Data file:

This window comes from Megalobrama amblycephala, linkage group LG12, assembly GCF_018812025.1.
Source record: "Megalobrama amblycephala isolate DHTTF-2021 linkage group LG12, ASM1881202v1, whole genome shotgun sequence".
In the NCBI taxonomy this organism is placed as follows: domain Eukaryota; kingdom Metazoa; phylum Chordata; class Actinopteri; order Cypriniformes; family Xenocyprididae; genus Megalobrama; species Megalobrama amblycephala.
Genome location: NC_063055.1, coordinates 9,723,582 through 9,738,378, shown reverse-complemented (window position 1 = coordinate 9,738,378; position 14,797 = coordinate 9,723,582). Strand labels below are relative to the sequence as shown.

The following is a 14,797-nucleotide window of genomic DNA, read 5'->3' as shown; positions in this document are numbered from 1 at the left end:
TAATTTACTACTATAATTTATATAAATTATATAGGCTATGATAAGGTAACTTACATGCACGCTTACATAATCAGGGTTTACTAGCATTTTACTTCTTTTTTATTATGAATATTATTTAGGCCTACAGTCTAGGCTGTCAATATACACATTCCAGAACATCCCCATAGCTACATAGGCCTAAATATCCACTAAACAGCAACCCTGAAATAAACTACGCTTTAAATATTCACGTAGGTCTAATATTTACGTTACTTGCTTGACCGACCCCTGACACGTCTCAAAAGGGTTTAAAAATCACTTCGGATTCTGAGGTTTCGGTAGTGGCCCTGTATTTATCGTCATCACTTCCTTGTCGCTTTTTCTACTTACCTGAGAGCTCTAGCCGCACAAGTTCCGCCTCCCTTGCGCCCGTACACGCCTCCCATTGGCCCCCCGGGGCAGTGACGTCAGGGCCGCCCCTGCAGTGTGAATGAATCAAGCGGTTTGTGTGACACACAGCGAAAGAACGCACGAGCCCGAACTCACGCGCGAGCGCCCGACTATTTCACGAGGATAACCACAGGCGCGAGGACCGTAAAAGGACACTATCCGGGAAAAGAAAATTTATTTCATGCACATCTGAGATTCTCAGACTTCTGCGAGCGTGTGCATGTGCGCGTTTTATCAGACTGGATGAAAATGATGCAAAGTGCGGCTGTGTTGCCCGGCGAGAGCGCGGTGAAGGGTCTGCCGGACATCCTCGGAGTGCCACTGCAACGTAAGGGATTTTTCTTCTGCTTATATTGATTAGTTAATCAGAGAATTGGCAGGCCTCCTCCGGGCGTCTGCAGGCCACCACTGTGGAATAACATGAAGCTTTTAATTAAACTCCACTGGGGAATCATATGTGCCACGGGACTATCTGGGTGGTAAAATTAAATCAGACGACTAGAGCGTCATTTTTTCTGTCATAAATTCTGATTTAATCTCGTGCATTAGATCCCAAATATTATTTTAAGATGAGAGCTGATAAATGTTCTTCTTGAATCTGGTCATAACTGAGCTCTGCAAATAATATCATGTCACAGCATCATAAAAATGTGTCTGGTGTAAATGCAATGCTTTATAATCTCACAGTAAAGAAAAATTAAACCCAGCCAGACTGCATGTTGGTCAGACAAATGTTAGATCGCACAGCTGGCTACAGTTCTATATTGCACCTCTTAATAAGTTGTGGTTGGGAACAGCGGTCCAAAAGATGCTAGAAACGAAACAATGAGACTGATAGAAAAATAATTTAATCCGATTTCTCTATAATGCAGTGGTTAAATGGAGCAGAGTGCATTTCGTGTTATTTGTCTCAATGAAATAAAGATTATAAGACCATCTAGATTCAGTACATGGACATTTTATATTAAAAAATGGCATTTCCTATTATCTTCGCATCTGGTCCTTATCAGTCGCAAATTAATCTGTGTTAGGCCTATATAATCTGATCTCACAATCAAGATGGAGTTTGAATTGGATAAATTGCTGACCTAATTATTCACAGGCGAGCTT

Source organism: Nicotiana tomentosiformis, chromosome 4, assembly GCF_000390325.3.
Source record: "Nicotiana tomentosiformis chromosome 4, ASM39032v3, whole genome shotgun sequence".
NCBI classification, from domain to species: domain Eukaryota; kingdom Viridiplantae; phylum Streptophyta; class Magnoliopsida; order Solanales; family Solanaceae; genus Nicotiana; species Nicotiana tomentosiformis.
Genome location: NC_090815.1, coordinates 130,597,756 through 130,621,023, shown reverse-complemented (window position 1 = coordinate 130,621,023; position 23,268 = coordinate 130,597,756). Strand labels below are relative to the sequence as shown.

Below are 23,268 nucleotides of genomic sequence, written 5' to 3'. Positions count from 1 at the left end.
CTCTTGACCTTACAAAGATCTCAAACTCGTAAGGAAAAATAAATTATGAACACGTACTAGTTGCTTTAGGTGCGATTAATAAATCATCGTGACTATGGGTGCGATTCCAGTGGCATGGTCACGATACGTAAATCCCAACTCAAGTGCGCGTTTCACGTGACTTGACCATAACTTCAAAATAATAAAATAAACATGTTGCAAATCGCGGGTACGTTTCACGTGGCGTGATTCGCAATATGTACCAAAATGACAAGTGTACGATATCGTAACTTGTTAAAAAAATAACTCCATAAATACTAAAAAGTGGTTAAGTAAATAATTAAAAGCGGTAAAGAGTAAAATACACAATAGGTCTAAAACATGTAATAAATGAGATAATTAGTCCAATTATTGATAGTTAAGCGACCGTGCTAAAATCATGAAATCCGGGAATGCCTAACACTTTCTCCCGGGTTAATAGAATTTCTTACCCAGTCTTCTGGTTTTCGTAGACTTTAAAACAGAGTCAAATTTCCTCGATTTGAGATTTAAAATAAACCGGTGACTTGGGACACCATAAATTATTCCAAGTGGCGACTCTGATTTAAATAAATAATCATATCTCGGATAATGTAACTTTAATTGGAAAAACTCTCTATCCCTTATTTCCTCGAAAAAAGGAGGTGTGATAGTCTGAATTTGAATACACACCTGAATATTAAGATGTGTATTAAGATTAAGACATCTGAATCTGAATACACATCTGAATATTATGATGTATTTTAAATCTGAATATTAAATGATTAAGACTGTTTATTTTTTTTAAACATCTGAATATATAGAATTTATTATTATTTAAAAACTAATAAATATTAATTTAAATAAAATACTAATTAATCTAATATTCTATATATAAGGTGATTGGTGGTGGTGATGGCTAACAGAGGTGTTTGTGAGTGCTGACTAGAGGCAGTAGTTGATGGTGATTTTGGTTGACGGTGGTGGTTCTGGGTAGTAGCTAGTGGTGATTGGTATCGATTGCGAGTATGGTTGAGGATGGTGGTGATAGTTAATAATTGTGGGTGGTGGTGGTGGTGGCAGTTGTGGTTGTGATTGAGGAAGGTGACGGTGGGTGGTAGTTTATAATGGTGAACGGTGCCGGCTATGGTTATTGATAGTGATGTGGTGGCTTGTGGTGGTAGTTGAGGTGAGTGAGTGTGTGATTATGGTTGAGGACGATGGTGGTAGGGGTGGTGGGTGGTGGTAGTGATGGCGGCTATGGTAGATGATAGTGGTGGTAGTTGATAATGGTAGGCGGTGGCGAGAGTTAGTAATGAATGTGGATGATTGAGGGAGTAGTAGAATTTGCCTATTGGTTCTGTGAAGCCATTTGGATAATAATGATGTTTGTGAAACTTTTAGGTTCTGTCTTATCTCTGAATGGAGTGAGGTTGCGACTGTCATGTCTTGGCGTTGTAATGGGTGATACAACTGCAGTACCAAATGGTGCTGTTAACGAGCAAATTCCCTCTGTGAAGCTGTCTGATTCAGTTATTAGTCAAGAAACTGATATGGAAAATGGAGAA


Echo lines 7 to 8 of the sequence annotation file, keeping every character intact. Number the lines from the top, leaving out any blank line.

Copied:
Source organism: Nicotiana tomentosiformis, chromosome 4, assembly GCF_000390325.3.
Source record: "Nicotiana tomentosiformis chromosome 4, ASM39032v3, whole genome shotgun sequence".